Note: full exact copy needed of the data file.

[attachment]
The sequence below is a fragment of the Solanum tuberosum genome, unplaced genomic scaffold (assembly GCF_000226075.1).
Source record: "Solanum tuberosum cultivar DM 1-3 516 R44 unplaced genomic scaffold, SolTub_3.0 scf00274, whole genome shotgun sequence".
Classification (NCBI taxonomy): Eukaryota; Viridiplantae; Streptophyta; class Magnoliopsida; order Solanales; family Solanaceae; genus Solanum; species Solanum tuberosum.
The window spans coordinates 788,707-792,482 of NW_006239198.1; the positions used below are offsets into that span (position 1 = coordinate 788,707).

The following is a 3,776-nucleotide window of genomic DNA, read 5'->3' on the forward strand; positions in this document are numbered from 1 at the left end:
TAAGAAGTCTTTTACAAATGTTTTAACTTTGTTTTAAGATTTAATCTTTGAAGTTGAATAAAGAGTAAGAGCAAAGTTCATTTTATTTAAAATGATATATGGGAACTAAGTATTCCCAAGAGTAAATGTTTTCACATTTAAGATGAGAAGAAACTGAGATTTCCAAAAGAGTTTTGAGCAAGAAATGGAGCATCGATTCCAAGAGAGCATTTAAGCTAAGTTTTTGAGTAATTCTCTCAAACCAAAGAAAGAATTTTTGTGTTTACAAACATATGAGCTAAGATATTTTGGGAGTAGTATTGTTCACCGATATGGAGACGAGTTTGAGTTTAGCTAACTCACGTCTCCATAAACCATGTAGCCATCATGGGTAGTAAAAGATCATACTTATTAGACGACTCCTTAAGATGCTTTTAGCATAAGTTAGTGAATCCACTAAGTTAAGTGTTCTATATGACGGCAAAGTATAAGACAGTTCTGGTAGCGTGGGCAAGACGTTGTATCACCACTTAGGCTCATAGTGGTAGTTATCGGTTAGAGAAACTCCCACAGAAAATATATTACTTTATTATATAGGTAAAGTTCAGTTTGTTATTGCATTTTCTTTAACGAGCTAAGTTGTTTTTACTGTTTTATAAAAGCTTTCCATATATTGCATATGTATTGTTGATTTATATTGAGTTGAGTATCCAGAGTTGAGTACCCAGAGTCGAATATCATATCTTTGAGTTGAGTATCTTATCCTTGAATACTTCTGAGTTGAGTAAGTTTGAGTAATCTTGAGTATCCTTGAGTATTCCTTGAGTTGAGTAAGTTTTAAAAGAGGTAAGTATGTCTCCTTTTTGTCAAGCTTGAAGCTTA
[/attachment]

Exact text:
The sequence below is a fragment of the Solanum tuberosum genome, unplaced genomic scaffold (assembly GCF_000226075.1).
Source record: "Solanum tuberosum cultivar DM 1-3 516 R44 unplaced genomic scaffold, SolTub_3.0 scf00274, whole genome shotgun sequence".
Classification (NCBI taxonomy): Eukaryota; Viridiplantae; Streptophyta; class Magnoliopsida; order Solanales; family Solanaceae; genus Solanum; species Solanum tuberosum.
The window spans coordinates 788,707-792,482 of NW_006239198.1; the positions used below are offsets into that span (position 1 = coordinate 788,707).

The following is a 3,776-nucleotide window of genomic DNA, read 5'->3' on the forward strand; positions in this document are numbered from 1 at the left end:
TAAGAAGTCTTTTACAAATGTTTTAACTTTGTTTTAAGATTTAATCTTTGAAGTTGAATAAAGAGTAAGAGCAAAGTTCATTTTATTTAAAATGATATATGGGAACTAAGTATTCCCAAGAGTAAATGTTTTCACATTTAAGATGAGAAGAAACTGAGATTTCCAAAAGAGTTTTGAGCAAGAAATGGAGCATCGATTCCAAGAGAGCATTTAAGCTAAGTTTTTGAGTAATTCTCTCAAACCAAAGAAAGAATTTTTGTGTTTACAAACATATGAGCTAAGATATTTTGGGAGTAGTATTGTTCACCGATATGGAGACGAGTTTGAGTTTAGCTAACTCACGTCTCCATAAACCATGTAGCCATCATGGGTAGTAAAAGATCATACTTATTAGACGACTCCTTAAGATGCTTTTAGCATAAGTTAGTGAATCCACTAAGTTAAGTGTTCTATATGACGGCAAAGTATAAGACAGTTCTGGTAGCGTGGGCAAGACGTTGTATCACCACTTAGGCTCATAGTGGTAGTTATCGGTTAGAGAAACTCCCACAGAAAATATATTACTTTATTATATAGGTAAAGTTCAGTTTGTTATTGCATTTTCTTTAACGAGCTAAGTTGTTTTTACTGTTTTATAAAAGCTTTCCATATATTGCATATGTATTGTTGATTTATATTGAGTTGAGTATCCAGAGTTGAGTACCCAGAGTCGAATATCATATCTTTGAGTTGAGTATCTTATCCTTGAATACTTCTGAGTTGAGTAAGTTTGAGTAATCTTGAGTATCCTTGAGTATTCCTTGAGTTGAGTAAGTTTTAAAAGAGGTAAGTATGTCTCCTTTTTGTCAAGCTTGAAGCTTA